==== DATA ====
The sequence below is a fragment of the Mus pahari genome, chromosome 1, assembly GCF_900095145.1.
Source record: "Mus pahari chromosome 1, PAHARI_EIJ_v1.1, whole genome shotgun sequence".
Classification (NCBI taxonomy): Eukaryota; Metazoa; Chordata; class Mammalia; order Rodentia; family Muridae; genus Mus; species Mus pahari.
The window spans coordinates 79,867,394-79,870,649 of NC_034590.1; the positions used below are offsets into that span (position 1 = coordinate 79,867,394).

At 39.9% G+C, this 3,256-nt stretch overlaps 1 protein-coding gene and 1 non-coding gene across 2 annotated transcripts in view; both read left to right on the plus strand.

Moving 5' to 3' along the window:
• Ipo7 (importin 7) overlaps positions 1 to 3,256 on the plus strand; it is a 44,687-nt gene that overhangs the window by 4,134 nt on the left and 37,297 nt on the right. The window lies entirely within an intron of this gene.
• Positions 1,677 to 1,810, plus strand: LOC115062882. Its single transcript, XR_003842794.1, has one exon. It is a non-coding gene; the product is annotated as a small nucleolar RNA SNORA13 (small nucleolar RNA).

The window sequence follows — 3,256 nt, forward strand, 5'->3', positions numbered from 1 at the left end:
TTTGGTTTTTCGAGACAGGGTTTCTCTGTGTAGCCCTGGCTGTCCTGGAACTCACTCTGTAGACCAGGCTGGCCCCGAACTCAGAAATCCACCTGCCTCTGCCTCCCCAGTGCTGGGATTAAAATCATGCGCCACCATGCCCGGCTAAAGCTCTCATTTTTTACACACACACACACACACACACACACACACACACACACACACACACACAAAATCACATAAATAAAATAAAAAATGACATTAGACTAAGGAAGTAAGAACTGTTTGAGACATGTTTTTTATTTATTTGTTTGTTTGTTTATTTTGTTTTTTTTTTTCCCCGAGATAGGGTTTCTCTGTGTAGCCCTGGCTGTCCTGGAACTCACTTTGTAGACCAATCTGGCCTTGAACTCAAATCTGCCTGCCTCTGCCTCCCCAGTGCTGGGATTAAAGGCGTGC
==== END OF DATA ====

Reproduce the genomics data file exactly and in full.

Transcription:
The sequence below is a fragment of the Mus pahari genome, chromosome 1, assembly GCF_900095145.1.
Source record: "Mus pahari chromosome 1, PAHARI_EIJ_v1.1, whole genome shotgun sequence".
Classification (NCBI taxonomy): Eukaryota; Metazoa; Chordata; class Mammalia; order Rodentia; family Muridae; genus Mus; species Mus pahari.
The window spans coordinates 79,867,394-79,870,649 of NC_034590.1; the positions used below are offsets into that span (position 1 = coordinate 79,867,394).

At 39.9% G+C, this 3,256-nt stretch overlaps 1 protein-coding gene and 1 non-coding gene across 2 annotated transcripts in view; both read left to right on the plus strand.

Moving 5' to 3' along the window:
• Ipo7 (importin 7) overlaps positions 1 to 3,256 on the plus strand; it is a 44,687-nt gene that overhangs the window by 4,134 nt on the left and 37,297 nt on the right. The window lies entirely within an intron of this gene.
• Positions 1,677 to 1,810, plus strand: LOC115062882. Its single transcript, XR_003842794.1, has one exon. It is a non-coding gene; the product is annotated as a small nucleolar RNA SNORA13 (small nucleolar RNA).

The window sequence follows — 3,256 nt, forward strand, 5'->3', positions numbered from 1 at the left end:
TTTGGTTTTTCGAGACAGGGTTTCTCTGTGTAGCCCTGGCTGTCCTGGAACTCACTCTGTAGACCAGGCTGGCCCCGAACTCAGAAATCCACCTGCCTCTGCCTCCCCAGTGCTGGGATTAAAATCATGCGCCACCATGCCCGGCTAAAGCTCTCATTTTTTACACACACACACACACACACACACACACACACACACACACACACACACAAAATCACATAAATAAAATAAAAAATGACATTAGACTAAGGAAGTAAGAACTGTTTGAGACATGTTTTTTATTTATTTGTTTGTTTGTTTATTTTGTTTTTTTTTTTCCCCGAGATAGGGTTTCTCTGTGTAGCCCTGGCTGTCCTGGAACTCACTTTGTAGACCAATCTGGCCTTGAACTCAAATCTGCCTGCCTCTGCCTCCCCAGTGCTGGGATTAAAGGCGTGC